Be Courageous: Bryan Stevenson

This talk by Bryan Stevenson was my favorite of TED 2012.  It is an elegant call for action which expertly appeals to our senses of logic, ethics, and emotion.  You may or may not agree with all of Stevenson's arguments, but I would encourage you to listen to this talk all the way through, as I think it works on many levels.  As I tweeted on my way out of the TED auditorium just after this talk had finished, "Bryan Stevenson blew my mind, engaged my heart, and inspired my soul."

And, for those of us interested in making a dent in the universe, his speech is a mandatory lesson in the art of communication.  To be able to speak this convincingly, this naturally, this logically, without benefit of notes or slides or videos, is master class in public speaking.  Wow.

Bryan Stevenson is an innovator.  He looks at our status quo and says "we can do better than this".  Innovating is hard.  Most of the time it's easy — and even fun — to start something, but it's hard to finish.  But in the case of the things that Stevenson pursues, I would argue that it's hard to even start, let alone finish.  As he says in the speech, changing fundamental aspects of the way our world works will make you tired, tired, tired.  But he is an exemplary study in what it means to be brave, brave, brave.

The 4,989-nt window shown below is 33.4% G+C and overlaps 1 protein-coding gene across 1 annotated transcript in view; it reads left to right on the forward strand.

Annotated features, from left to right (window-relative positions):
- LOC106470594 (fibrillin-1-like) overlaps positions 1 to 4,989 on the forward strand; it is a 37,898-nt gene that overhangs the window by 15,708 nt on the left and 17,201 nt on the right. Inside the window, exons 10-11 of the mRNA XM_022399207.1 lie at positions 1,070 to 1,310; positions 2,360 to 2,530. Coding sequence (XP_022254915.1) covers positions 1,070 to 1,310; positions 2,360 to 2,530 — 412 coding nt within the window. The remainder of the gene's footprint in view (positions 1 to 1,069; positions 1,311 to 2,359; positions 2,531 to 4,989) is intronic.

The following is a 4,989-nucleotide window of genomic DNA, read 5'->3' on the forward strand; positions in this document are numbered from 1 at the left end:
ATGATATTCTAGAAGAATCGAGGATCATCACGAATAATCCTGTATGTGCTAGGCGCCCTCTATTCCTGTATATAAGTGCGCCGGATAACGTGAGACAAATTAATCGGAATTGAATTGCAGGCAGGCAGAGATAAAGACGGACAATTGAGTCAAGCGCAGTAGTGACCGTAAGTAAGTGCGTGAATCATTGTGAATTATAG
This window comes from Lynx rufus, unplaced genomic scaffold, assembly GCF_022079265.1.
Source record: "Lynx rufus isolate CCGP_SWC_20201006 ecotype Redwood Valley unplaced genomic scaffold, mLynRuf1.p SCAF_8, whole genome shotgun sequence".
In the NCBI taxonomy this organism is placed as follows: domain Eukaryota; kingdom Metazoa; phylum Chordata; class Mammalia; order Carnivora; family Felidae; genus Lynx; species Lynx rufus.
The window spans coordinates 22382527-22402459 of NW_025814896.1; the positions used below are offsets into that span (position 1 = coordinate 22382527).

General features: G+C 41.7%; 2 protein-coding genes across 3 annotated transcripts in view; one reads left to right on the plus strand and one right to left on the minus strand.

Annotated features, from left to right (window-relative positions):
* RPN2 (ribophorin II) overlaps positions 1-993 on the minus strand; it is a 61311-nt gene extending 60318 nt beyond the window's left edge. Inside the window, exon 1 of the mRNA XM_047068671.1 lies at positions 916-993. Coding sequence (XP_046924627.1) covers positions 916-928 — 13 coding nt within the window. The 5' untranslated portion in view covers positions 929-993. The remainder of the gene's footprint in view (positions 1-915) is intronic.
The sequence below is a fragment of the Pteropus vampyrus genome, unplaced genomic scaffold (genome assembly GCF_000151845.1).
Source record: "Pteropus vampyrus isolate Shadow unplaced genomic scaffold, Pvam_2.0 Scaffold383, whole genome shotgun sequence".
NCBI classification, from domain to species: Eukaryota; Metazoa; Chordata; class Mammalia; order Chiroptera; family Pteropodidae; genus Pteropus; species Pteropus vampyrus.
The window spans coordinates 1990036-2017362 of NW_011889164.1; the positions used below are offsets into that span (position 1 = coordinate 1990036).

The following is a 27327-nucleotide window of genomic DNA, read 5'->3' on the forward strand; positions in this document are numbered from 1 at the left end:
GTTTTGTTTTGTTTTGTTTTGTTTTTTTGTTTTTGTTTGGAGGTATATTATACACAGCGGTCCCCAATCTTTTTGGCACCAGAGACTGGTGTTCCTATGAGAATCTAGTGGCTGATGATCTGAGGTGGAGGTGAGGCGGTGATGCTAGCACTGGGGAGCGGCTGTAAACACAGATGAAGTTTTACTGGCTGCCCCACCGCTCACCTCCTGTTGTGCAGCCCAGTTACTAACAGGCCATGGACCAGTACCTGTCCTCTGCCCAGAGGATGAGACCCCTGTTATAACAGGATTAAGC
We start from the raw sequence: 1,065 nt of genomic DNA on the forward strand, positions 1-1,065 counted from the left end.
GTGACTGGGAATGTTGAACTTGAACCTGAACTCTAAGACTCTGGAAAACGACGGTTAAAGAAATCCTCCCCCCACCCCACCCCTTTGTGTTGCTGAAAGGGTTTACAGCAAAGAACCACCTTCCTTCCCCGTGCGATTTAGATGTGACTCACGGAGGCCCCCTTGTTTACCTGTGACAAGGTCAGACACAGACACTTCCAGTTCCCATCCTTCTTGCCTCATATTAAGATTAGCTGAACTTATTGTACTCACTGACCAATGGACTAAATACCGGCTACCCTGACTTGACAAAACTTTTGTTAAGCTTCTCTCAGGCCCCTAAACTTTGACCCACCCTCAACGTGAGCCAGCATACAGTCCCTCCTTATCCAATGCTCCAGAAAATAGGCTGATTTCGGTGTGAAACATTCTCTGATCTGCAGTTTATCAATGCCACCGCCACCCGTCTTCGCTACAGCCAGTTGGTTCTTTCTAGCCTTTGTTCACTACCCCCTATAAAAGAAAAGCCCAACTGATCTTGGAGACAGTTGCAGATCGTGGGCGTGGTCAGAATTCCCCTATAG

Whatever you're doing, wherever you may be, keep your eyes on the prize, and hold on.  Be courageous.

3 thoughts on “Be Courageous: Bryan Stevenson

  1. Were his arguments seen as controversial amongst the crowd? I’m surprised that you mention that people “may not agree with all of Stevenson’s arguments.”
    He certainly challenges convention, but since it is the silent, invisible convention I would imagine it to be less overtly controversial than typical political jargon.
    I was floored by this speech, particularly, as you point out, how eloquently he flowed from stories, to points, back to stories. Unbelievable. I’m also curious how the crowd responded in the hours/days afterwards. The points made relate to things members of the crowd could, if they chose to, impact in the future.

  2. Mr. Bromka,
    Thanks for your comment. It is indeed a beautiful speech. In terms of my caveat of “you may not agree…” I didn’t hear much disagreement voiced while I was at TED, but in reading through the comments at, there are indeed some alternative viewpoints being expressed. It’s an important speech, one which I hope people will watch regardless of their initial thoughts or reactions.

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